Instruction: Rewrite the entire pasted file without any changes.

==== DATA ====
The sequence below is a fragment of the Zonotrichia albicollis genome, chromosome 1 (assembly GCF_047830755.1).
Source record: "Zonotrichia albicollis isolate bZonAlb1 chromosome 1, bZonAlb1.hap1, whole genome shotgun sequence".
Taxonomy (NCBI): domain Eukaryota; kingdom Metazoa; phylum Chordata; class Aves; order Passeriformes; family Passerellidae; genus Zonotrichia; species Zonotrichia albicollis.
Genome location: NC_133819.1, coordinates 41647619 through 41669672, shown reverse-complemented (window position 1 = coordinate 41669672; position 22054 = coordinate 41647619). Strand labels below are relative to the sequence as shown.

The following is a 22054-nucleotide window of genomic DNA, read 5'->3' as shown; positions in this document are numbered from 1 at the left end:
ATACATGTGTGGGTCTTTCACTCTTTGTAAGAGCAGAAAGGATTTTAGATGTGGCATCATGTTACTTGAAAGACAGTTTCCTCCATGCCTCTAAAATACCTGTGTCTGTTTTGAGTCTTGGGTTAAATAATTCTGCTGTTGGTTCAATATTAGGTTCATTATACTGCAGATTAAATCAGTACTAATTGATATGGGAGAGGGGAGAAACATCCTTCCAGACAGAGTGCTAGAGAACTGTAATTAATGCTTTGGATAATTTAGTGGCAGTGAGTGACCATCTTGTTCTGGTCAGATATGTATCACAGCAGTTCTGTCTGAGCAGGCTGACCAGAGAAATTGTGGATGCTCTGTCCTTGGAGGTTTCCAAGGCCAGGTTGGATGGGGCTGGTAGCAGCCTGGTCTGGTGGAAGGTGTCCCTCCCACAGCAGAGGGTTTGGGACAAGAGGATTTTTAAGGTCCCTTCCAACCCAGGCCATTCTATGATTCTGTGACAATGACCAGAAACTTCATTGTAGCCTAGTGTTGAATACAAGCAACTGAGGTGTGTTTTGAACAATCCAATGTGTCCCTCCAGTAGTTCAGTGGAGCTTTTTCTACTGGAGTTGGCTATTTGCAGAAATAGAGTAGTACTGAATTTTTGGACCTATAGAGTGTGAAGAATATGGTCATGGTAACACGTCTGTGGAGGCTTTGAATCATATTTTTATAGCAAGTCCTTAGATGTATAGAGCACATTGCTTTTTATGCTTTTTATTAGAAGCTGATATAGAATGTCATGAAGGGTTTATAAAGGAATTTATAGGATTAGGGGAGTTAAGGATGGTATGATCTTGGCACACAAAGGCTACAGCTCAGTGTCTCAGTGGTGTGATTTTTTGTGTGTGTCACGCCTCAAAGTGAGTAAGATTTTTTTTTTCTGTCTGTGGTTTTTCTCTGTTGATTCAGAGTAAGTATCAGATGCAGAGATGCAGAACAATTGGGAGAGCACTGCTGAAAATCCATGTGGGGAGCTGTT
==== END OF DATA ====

The sequence below is a fragment of the Zonotrichia albicollis genome, chromosome 1 (assembly GCF_047830755.1).
Source record: "Zonotrichia albicollis isolate bZonAlb1 chromosome 1, bZonAlb1.hap1, whole genome shotgun sequence".
Taxonomy (NCBI): domain Eukaryota; kingdom Metazoa; phylum Chordata; class Aves; order Passeriformes; family Passerellidae; genus Zonotrichia; species Zonotrichia albicollis.
Genome location: NC_133819.1, coordinates 41647619 through 41669672, shown reverse-complemented (window position 1 = coordinate 41669672; position 22054 = coordinate 41647619). Strand labels below are relative to the sequence as shown.

The following is a 22054-nucleotide window of genomic DNA, read 5'->3' as shown; positions in this document are numbered from 1 at the left end:
ATACATGTGTGGGTCTTTCACTCTTTGTAAGAGCAGAAAGGATTTTAGATGTGGCATCATGTTACTTGAAAGACAGTTTCCTCCATGCCTCTAAAATACCTGTGTCTGTTTTGAGTCTTGGGTTAAATAATTCTGCTGTTGGTTCAATATTAGGTTCATTATACTGCAGATTAAATCAGTACTAATTGATATGGGAGAGGGGAGAAACATCCTTCCAGACAGAGTGCTAGAGAACTGTAATTAATGCTTTGGATAATTTAGTGGCAGTGAGTGACCATCTTGTTCTGGTCAGATATGTATCACAGCAGTTCTGTCTGAGCAGGCTGACCAGAGAAATTGTGGATGCTCTGTCCTTGGAGGTTTCCAAGGCCAGGTTGGATGGGGCTGGTAGCAGCCTGGTCTGGTGGAAGGTGTCCCTCCCACAGCAGAGGGTTTGGGACAAGAGGATTTTTAAGGTCCCTTCCAACCCAGGCCATTCTATGATTCTGTGACAATGACCAGAAACTTCATTGTAGCCTAGTGTTGAATACAAGCAACTGAGGTGTGTTTTGAACAATCCAATGTGTCCCTCCAGTAGTTCAGTGGAGCTTTTTCTACTGGAGTTGGCTATTTGCAGAAATAGAGTAGTACTGAATTTTTGGACCTATAGAGTGTGAAGAATATGGTCATGGTAACACGTCTGTGGAGGCTTTGAATCATATTTTTATAGCAAGTCCTTAGATGTATAGAGCACATTGCTTTTTATGCTTTTTATTAGAAGCTGATATAGAATGTCATGAAGGGTTTATAAAGGAATTTATAGGATTAGGGGAGTTAAGGATGGTATGATCTTGGCACACAAAGGCTACAGCTCAGTGTCTCAGTGGTGTGATTTTTTGTGTGTGTCACGCCTCAAAGTGAGTAAGATTTTTTTTTTCTGTCTGTGGTTTTTCTCTGTTGATTCAGAGTAAGTATCAGATGCAGAGATGCAGAACAATTGGGAGAGCACTGCTGAAAATCCATGTGGGGAGCTGTT